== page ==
Genital Warts During Pregnancy

Pregnancy and Genital Warts

Interestingly, genital warts grow quickly during pregnancy. They increase both in numbers and size.

Why do Genital Warts Increase During Pregnancy?

The reasons for this are; 1. High levels of estrogen during pregnancy, but this hasn’t been proven. 2. The increased vaginal leaking creates the perfect condition for general warts and condyloma to grow. 3. Due to the physiologic nature of pregnancy, immune system gets weaker.

This is due to the child carrying chromosomal products which originate from the father, being “homogreft” in a way. (Homogreft: a surgical transplant of tissue between genetically different individuals of the same species). It is claimed that the decreased immune system, which is necessary for the continuation of the pregnancy during the mother’s adaptation period, causes the general warts to increase. 4. During the pregnancy, the bleeding on pelvis base and increased vascularization, causes the warts to develop faster during pregnancy.

For whatever reason, the researchers have proven that during early pregnancy, the replication of HPV virus is increased.

Therefore, women who have been treated successfully for genital warts, are in risk of recurrence. But these warts might disappear quickle after birth, without treatment.

Complications Caused by General Warts during Pregnancy

The prevalence and increasing size of genital warts on the pregnant women is bad for hygiene before anything else. They might cause severe bleeding, due to their rapid growth. They might cause different complications, according to the area they are seen on. For example; when they are on urethra (where urine is passed), they cause burning and pain while urinating, when on anal area, they cause bleeding and difficulty during excreting.

The frequency of condylomas on vagina and cervix is increased during pregnancy. This might cause bleeding. But most importantly, it makes it harder to detect the source of vaginal bleeding on the pregnant women.

Another problem is; women with genital warts need episiotomy and if there are warts on the incision area, there might be excess bleeding, making it hard to suture and fix the incision area.

Other than these complications that might occur due to warts on birth canal, the patient needs to go through a smear test. Precursor cervical dysplasia and cervical cancer (such as CIN I, CIN II) has a higher chance of increasing on pregnant women. As mentioned above, all these changes in the immune system due to pregnancy, might trigger this problem. Therefore, a smear test done on the patient with warts and subsequent colposcopy or even cervical biopsy might be necessary.

The Complications, Risk of Recurring Larengeal Papillomatosis Caused by Genital Warts on Children and How the Birth Should Be?

Mothers with genital warts read many publications online and go to gynecologists in fear that they might infect their infant. According to research taken from the literature on this subject that make you scared, the rates of infection is between 1 in 80 and 1 in 500.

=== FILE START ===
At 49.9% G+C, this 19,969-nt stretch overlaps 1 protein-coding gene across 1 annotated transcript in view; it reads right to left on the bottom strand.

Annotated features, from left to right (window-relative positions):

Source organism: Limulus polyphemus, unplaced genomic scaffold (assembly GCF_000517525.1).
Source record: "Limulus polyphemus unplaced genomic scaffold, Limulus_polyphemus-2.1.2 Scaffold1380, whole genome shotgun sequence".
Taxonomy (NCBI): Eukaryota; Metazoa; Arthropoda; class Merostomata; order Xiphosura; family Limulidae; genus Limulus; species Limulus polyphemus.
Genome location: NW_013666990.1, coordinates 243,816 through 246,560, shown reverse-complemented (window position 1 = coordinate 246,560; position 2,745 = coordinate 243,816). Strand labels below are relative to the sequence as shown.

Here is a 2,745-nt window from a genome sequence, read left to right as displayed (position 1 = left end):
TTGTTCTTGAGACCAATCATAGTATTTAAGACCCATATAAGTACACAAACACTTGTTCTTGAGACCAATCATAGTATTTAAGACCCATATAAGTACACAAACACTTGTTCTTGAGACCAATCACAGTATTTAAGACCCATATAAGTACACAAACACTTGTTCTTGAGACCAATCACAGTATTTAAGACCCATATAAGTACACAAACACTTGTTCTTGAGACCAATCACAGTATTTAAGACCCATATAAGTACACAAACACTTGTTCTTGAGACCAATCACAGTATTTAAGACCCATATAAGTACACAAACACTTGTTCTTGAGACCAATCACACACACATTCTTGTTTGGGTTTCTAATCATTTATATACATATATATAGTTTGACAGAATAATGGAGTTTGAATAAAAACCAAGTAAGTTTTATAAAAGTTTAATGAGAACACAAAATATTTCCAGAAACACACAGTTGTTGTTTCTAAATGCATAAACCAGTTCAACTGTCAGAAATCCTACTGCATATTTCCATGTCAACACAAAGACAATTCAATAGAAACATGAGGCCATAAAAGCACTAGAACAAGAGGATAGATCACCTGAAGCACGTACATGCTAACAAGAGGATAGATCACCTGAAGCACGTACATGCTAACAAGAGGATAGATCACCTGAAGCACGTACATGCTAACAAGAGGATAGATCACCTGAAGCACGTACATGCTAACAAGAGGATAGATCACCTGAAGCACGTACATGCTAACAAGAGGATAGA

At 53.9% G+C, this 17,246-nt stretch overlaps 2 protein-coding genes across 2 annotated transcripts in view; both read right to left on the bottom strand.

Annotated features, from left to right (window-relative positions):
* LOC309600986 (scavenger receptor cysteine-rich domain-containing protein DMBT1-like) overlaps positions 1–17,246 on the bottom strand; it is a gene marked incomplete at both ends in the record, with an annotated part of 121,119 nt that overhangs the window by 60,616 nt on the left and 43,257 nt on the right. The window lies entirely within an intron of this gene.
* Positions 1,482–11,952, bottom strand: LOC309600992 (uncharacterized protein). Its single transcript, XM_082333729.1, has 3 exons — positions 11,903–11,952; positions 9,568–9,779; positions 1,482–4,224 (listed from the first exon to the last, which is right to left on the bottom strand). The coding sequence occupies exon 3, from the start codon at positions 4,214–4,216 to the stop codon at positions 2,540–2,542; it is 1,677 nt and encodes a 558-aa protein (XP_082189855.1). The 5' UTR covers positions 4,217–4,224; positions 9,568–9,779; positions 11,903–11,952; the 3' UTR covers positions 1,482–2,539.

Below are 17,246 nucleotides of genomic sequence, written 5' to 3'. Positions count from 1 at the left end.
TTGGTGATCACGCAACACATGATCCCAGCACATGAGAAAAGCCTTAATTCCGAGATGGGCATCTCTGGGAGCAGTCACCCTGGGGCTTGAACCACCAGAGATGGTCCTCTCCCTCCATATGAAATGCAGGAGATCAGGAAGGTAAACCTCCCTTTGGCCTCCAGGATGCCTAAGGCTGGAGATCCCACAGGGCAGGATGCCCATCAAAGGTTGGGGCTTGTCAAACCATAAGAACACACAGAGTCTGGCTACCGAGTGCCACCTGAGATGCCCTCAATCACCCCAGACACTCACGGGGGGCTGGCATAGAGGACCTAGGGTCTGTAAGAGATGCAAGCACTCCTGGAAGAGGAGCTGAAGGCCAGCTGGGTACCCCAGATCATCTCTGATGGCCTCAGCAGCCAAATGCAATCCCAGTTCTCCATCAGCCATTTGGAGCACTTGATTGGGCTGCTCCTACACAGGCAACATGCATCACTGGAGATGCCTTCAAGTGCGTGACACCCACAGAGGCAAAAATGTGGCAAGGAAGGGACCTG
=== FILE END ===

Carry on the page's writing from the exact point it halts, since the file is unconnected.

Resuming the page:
But these are rates seen on women that have fresh warts and give normal birth. In the population, meaning us mortals, the ratio of Recurring Larengeal Papillomatosisis between 1 to 4 in 100.000! According to data collected in the USA, the ratio is 4.3 in 100.000 for under 14-year old and 1.8 in 100.000 for over 15-year olds.

There is no conclusive data for pregnant women who were treated during or before their pregnancy that give normal births. But this group is thought to be similar to the normal population. Therefore, please bear in mind that it’s important you read and remember the following information correctly.

The most important complication seen on children born to women with genital warts is Recurring Larengeal Papillomatosis (RLP). It was first described in the 17th century by Marcellus Donalus as “Warts in the Throat”. The term papillomatosis was first used in 1871 by Sir Morell Mackenzie.

There is no difference in ratio of occurrence between boys and girls.

Although it is most frequently seen in children, it might also occur in older patients. It is categorized academically according to the age it occurs: 1) Juvenile RLP, seen on children of 12 and younger, 2) Adult RLP, seen on adults over 40.

The reason for RLP to develop, is the HPV types 6 and 11 passed on from themother. Although it is claimed that the infection occurs while passing through birth canal, it can not be said that ceasarean is conclusively protective for the child. In the casestudy published in 1999 by Wasserman and co., RLP was seen on the infant of a woman who had genital warts and had a ceasarean.

The chance of occurance is higher on the firstborn children. This can be explained by the fact that the first birth usually takes longer and the child waits in the birth canal for a longer period of time. But I still think that many unknown factors play a huge role during the infection of the infant by the HPV virus.

The research shows the differences in the types of diseases HPV types 6 and 11 causes. On RLP cases that developed due to HPV type 11, the frequency of medical operation and tracheostomy is around 70%, while the frequency drops to 20% for RLP cases that develop due to HPV type 6.